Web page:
Back in 2008 after five long years in development, Toyota’s iQ tiny car was the next big thing. And it’s perhaps worth reminding ourselves that back then, there were 600 million cars on the planet, now there are 1.42 billion. The global population was 6.7 billion, where these days it’s within a spit of 8 billion. If you think we’re going to solve this unchecked growth by swapping petrol engines for batteries, forgoing hamburgers and living in a sort of Green Party authorised suburban gulag, you might want to take a reality check.
I test cars for a living, but battery cars simply don’t cut it in my highly dynamic racket where you can receive three change-of-plan instructions in a single day. Moreover, who’s paying me for the two to three hours a day spent sitting in deserted fast-food car park waiting to charge or charging the drive battery? No one, that’s who.
Which is why I’ve elected to buy a cheap, economical, and reliable car, with just a frisson of interest. Cheap, since with its 67bhp/72lb ft 998cc engine and manual five speed transmission, vehicle tax is free for my iQ and comprehensive insurance is £120. Economical to a point, and although the NEDC figures are 65.7mpg (on the Combined cycle), it’s unlikely to return that, but if you nurse it, it’ll give a solid 55mpg. Reliable, well it’s a Toyota for Pete’s sake.
And frisson of interest because 14 years ago, the iQ was one of the most absurdly over-engineered small cars on the planet, designed to slot into the sort of bijou, city-runabout market that had previously been filled with cars such as Ford Ka, the Smart car, the new BMW Mini, Mitsubishi’s I and Fiat’s new Cinquecento.
Flush from Toyota’s 2003 New Small Car Research Project, which looked at how much smaller a small car could be made while staying safe and carrying (just) four people, the iQ was only 2,985mm long and 860kg in weight.
This was heartland Japanese tech; repackaged and miniaturised. Those launch cars were also unassailably black or an extraordinary white, shimmering like a force field with that beguiling Japanese style we first saw in that Toyota 2000GT from You Only Live Twice in 1966. We’ll come back to that paint…
The iQ was exiguous to the point of not being there at all. You could drive this car in the pub and no one would notice, it was as small and loveable as a hat, and as tough as an Arai helmet on wheels.
But it’s only when you start to buy one that you discover the truth about these cars. That white paint option sheds like a fleece at shearing time; at one time Toyota gave out free resprays and folk were buying up pearlescent white examples and dropping them off at the Toyota dealership for a respray – it doesn’t do this anymore… There’s also some weird air feed off the exhaust which blocks eventually and needs expensive clearing. And there’s also a strange thing with the door rubber tops, which sort-of fold in on themselves, which is a known fault.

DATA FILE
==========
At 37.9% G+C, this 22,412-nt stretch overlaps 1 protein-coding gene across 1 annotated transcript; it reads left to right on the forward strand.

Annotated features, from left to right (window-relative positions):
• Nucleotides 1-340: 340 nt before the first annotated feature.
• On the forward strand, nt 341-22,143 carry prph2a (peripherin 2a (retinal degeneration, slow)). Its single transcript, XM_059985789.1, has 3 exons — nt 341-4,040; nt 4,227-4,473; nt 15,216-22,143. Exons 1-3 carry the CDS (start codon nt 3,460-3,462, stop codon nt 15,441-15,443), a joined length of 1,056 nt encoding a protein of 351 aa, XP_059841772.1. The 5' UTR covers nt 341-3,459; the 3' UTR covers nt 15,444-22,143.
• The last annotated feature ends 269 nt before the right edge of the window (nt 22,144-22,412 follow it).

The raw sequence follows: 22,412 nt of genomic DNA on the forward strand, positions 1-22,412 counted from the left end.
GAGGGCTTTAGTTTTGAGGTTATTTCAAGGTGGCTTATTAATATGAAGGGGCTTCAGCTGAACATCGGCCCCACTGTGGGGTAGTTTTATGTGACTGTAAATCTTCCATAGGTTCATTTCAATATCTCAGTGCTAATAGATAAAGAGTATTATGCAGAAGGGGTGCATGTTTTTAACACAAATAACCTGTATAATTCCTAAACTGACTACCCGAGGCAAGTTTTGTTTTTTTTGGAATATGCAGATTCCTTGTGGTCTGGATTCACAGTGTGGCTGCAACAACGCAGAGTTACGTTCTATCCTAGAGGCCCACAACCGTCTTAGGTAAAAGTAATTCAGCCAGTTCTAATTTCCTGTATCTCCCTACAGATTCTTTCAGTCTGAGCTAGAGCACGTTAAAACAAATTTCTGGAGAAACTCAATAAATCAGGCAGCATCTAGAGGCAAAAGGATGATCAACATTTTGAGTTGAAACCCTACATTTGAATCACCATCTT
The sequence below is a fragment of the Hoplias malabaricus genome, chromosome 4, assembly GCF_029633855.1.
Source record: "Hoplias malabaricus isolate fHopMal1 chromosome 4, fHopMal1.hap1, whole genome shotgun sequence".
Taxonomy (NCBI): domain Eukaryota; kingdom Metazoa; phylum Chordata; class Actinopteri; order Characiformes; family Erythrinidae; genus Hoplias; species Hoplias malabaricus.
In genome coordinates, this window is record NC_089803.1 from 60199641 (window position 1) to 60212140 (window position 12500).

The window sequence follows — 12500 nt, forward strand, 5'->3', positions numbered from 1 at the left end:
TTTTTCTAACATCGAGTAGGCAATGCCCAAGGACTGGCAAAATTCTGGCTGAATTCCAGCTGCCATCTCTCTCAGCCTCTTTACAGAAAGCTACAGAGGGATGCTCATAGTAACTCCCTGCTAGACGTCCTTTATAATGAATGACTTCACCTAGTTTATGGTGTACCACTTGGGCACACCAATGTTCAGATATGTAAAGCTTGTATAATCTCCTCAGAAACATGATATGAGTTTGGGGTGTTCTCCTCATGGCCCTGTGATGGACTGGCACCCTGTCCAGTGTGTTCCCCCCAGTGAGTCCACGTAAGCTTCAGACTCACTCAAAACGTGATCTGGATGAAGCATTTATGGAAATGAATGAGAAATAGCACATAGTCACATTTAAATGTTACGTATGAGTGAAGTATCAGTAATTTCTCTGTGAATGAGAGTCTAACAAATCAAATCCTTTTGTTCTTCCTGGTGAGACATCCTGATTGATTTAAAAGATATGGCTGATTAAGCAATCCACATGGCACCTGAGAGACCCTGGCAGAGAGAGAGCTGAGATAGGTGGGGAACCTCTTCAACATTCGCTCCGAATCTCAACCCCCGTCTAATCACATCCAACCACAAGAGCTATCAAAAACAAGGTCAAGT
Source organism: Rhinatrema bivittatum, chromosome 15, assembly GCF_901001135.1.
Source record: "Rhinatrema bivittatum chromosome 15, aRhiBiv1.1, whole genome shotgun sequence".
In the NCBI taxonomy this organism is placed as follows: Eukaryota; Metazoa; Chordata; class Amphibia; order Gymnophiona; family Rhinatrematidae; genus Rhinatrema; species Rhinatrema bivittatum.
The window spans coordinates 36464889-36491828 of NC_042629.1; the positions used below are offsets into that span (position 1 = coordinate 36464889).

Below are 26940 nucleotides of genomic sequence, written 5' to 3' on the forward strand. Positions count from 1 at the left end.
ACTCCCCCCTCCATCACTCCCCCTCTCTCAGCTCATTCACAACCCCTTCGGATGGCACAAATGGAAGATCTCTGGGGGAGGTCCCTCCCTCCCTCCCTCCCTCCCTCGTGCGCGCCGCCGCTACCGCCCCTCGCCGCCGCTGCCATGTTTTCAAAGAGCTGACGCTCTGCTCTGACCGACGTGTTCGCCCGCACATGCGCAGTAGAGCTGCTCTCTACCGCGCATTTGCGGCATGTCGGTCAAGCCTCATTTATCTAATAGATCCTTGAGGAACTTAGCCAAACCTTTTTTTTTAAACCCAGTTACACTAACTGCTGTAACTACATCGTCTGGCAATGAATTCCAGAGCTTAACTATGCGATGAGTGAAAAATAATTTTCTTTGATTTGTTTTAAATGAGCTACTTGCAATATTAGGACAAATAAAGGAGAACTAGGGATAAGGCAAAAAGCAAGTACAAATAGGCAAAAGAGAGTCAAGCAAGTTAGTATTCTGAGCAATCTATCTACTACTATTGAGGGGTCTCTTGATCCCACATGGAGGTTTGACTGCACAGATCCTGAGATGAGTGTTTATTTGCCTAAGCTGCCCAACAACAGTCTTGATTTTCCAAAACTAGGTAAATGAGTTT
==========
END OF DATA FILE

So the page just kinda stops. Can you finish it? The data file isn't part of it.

And another thing is, while it was short and light with a brilliantly small turning circle, the iQ wasn’t exactly thin. While its width of 1,680mm was narrow compared to the sort of gargantuan SUVs we are served up nowadays, the iQ looks a bit like a normal car that’s been backed into a wall. But it still effervesces with innovation. The fuel tank is a 4.7-inch slab of hydrocarbon storage under the floor, the tiny air conditioning/heater unit has a thinner and more aerodynamically correct fan to reduce the racket that only a titchy heater can make. This allows the dashboard to be asymmetric, which in turns allows the front passenger seat to move well forward and allow enough space for a rear passenger’s legs. I’m six foot tall and I could sit behind myself. The seat behind the driver’s seat is reserved for very stylish stuff or accessory children – small size only. The boot is smaller than the fuel tank.
To keep your tandem passengers safe, the airbag has a different shape and there’s also an extra bag in the seat squab to ensure the front-seat passenger stays in place. Glovebox? Who needs them, the iQ had an optional canvas bag, which poppered to the dash and was such a stylish accessory they now fetch £150 on eBay. I’m working on an alternative.
I haven’t been far in it yet, but far enough to know it’s not exactly a scintillating drive. You have to conserve momentum like a miser, flowing the little car like a rolling cotton reel across a wooden floor, using racing lines to avoid tyre scrub and try to keep well clear of the brake pedal. Fortunately, the previous owner has helped to solve the performance issue a bit by painting the bonnet satin black, which as we all know, makes it a rally car.
It’s fun, in a way that driving a Citroën 2CV is fun, but overtaking isn’t for the faint hearted. I’ve jet washed the underbody, cleaned up and sealed the headlamp Plexiglass with an Armor All Headlamp Restoration Kit and ‘moved in’ with a stack of Bluenote CDs, demisting wipes, water bottle, little umbrella and lucky shells – so what do you carry in your cars?
“Small cars are big right now,” said my brother when I told him about the little Toyota on our drive. I think he might just have a point.
Tiny Happy People: Driving a titchy classic kei car is big fun
Your Classics: Bentley-beating luxury with Warren Christie’s Toyota Century
25 years of the Toyota Prius: Has one of the greenest cars on the road mets its end?